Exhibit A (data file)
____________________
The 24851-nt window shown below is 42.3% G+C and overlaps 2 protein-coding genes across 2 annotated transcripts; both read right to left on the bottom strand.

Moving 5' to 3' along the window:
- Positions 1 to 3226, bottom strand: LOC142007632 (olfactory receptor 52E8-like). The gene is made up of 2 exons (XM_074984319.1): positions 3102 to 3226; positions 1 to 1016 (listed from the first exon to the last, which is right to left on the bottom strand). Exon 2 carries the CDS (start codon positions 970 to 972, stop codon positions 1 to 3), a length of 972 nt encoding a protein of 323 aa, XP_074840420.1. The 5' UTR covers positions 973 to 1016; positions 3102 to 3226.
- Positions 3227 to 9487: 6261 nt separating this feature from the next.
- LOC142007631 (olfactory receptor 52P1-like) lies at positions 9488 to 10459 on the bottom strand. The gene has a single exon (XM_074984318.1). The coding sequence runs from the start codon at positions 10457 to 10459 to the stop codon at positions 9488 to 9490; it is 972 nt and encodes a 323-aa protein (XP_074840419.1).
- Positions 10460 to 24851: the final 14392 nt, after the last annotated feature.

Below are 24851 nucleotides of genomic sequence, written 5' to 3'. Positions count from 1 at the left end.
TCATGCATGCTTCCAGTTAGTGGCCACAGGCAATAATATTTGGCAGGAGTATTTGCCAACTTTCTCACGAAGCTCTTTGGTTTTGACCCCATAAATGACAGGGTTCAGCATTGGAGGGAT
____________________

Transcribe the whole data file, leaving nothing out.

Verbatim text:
The 24851-nt window shown below is 42.3% G+C and overlaps 2 protein-coding genes across 2 annotated transcripts; both read right to left on the bottom strand.

Moving 5' to 3' along the window:
- Positions 1 to 3226, bottom strand: LOC142007632 (olfactory receptor 52E8-like). The gene is made up of 2 exons (XM_074984319.1): positions 3102 to 3226; positions 1 to 1016 (listed from the first exon to the last, which is right to left on the bottom strand). Exon 2 carries the CDS (start codon positions 970 to 972, stop codon positions 1 to 3), a length of 972 nt encoding a protein of 323 aa, XP_074840420.1. The 5' UTR covers positions 973 to 1016; positions 3102 to 3226.
- Positions 3227 to 9487: 6261 nt separating this feature from the next.
- LOC142007631 (olfactory receptor 52P1-like) lies at positions 9488 to 10459 on the bottom strand. The gene has a single exon (XM_074984318.1). The coding sequence runs from the start codon at positions 10457 to 10459 to the stop codon at positions 9488 to 9490; it is 972 nt and encodes a 323-aa protein (XP_074840419.1).
- Positions 10460 to 24851: the final 14392 nt, after the last annotated feature.

Below are 24851 nucleotides of genomic sequence, written 5' to 3'. Positions count from 1 at the left end.
TCATGCATGCTTCCAGTTAGTGGCCACAGGCAATAATATTTGGCAGGAGTATTTGCCAACTTTCTCACGAAGCTCTTTGGTTTTGACCCCATAAATGACAGGGTTCAGCATTGGAGGGAT